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Weirdest Looking Insects

January 21st, 2016

Weirdest Looking Insects

Check out these top 10 weirdest looking insects below!

Number 10: Tailed Emperor Butterfly Caterpillar

This butterfly can be found in Australia during the springtime. The body of this caterpillar resembles a normal caterpillar, however its head is covered in armor and pointy horns. Truly bizarre in the insect kingdom!

Number 9: Puss Moth Caterpillar

Considered one of the must toxic insects in North America, the puss moth caterpillar resembles a Persian cat, perhaps where the name “puss” came from.

Number 8: Giant Prickly Stick Insect

This giant insect is native to Papua New Guinea. The giant prickly stick insect is not only giant, but it also blends seamlessly in with its surroundings. When threatened, the prickly sick released a chemical that smells like peanut butter.

Number 7: Pipevine Swallowtail Caterpillar

This caterpillar feeds on the plant Aristolochia, which is also known as pipevine. After resembling a red licorice, these caterpillar transform into beautiful black and blue butterflies.

Number 6: Hickory Horned Devil

The hickory horned devil is covered in spikes in order to ward off predators. Eventually this caterpillar transforms into a gorgeous Regal Moth.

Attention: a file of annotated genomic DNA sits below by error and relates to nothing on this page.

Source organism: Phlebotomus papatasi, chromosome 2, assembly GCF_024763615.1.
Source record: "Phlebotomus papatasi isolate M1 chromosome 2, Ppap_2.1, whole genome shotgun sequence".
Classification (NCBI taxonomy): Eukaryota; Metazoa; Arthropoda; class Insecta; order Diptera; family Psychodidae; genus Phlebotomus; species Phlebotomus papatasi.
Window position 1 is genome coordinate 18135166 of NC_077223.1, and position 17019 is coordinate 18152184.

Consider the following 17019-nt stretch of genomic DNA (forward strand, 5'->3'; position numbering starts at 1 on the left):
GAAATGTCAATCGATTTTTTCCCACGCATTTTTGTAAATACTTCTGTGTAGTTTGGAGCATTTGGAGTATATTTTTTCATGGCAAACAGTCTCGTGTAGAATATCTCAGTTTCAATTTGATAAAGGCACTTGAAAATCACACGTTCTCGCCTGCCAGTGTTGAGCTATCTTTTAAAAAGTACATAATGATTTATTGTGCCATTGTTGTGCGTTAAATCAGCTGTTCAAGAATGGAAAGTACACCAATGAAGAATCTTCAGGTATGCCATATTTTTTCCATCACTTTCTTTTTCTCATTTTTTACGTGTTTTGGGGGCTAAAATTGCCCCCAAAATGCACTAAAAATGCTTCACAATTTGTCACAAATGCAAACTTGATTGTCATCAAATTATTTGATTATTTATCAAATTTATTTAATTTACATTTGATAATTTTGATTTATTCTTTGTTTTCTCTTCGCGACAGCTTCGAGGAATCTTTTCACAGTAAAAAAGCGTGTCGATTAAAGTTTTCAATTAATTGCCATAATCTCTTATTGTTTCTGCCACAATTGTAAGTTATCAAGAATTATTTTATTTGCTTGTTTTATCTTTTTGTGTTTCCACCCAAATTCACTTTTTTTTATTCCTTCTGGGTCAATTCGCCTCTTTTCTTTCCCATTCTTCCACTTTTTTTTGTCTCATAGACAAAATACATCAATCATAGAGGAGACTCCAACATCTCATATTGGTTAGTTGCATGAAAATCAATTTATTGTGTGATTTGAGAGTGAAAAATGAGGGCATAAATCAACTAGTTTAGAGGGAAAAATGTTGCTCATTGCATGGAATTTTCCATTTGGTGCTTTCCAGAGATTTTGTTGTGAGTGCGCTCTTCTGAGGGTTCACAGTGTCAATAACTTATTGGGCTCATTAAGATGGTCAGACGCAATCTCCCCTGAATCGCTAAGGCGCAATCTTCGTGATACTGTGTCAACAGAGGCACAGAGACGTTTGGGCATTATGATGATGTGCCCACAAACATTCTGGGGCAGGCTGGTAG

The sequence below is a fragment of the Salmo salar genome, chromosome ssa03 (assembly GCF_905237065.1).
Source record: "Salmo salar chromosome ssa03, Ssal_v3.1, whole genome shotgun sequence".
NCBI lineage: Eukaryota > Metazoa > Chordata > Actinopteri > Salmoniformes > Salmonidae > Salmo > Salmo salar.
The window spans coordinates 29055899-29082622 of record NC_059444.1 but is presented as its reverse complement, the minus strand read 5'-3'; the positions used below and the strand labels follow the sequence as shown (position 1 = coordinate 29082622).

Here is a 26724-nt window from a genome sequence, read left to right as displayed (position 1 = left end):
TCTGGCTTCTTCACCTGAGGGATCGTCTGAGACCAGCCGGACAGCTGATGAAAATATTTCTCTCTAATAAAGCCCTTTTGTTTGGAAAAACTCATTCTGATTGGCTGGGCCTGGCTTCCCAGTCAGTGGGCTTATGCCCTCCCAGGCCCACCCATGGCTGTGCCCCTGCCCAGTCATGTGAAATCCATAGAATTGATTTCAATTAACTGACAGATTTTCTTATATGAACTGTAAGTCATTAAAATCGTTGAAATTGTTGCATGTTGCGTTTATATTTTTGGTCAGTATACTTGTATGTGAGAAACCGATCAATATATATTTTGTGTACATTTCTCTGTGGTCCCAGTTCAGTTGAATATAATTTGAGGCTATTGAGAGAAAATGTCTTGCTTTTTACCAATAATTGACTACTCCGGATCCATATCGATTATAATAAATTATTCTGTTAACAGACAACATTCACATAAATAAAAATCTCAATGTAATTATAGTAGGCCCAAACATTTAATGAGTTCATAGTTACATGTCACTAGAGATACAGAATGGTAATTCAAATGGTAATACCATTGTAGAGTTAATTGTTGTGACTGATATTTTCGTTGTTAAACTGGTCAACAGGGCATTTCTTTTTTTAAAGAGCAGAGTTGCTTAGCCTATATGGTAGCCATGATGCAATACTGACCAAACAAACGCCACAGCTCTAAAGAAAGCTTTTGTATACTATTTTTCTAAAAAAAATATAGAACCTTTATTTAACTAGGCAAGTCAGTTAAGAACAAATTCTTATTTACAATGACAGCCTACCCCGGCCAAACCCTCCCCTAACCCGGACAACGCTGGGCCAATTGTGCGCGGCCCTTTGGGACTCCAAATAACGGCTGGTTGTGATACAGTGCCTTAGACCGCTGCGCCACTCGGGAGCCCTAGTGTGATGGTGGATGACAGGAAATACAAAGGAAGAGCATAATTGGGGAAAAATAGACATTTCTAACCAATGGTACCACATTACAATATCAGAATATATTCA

Number 5: Spiny Flower Mantis

Bright and happy looking, the spiny flower mantis, like other mantids is a cannibal. Females measure up to just under 2 inches!

Number 4: Scorpionfly

The scorpionfly is not as dangerous as it looks; the scorpion “stinger” is actually a part of the bugs’ genitalia. Some scientists believe that is related to both moths and butterflies.

Number 3: Antlion

This Antlion, also known as a doodlebug, can be found throughout Europe. This insect’s appearance is covered in fur, giving it a “lion” look.

Number 2: Goliath Beetle

The goliath beetle is about the size of an adult human hand, however they are thankfully harmless!

Number 1: Brazilian treehopper

The Brazilian treehopper has several “globes” on top of its head, and scientists are still stumbled as to why. These bugs feed off sap from plant stems, maybe the bulbs have something to do with that?

Check out some pictures HERE!

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